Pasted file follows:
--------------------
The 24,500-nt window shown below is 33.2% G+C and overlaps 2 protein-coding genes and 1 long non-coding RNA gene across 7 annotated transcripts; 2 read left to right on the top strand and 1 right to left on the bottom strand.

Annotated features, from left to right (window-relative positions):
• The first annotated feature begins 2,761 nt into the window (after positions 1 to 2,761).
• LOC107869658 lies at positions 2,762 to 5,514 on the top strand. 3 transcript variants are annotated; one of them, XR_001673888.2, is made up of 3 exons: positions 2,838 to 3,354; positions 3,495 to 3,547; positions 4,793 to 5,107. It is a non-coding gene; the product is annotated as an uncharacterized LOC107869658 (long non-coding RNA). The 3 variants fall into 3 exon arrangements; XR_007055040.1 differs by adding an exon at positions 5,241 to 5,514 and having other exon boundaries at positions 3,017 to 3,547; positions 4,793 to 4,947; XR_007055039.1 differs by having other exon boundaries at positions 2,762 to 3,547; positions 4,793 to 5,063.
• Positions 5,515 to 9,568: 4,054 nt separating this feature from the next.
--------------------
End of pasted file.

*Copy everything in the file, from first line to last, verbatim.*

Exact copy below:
The 24,500-nt window shown below is 33.2% G+C and overlaps 2 protein-coding genes and 1 long non-coding RNA gene across 7 annotated transcripts; 2 read left to right on the top strand and 1 right to left on the bottom strand.

Annotated features, from left to right (window-relative positions):
• The first annotated feature begins 2,761 nt into the window (after positions 1 to 2,761).
• LOC107869658 lies at positions 2,762 to 5,514 on the top strand. 3 transcript variants are annotated; one of them, XR_001673888.2, is made up of 3 exons: positions 2,838 to 3,354; positions 3,495 to 3,547; positions 4,793 to 5,107. It is a non-coding gene; the product is annotated as an uncharacterized LOC107869658 (long non-coding RNA). The 3 variants fall into 3 exon arrangements; XR_007055040.1 differs by adding an exon at positions 5,241 to 5,514 and having other exon boundaries at positions 3,017 to 3,547; positions 4,793 to 4,947; XR_007055039.1 differs by having other exon boundaries at positions 2,762 to 3,547; positions 4,793 to 5,063.
• Positions 5,515 to 9,568: 4,054 nt separating this feature from the next.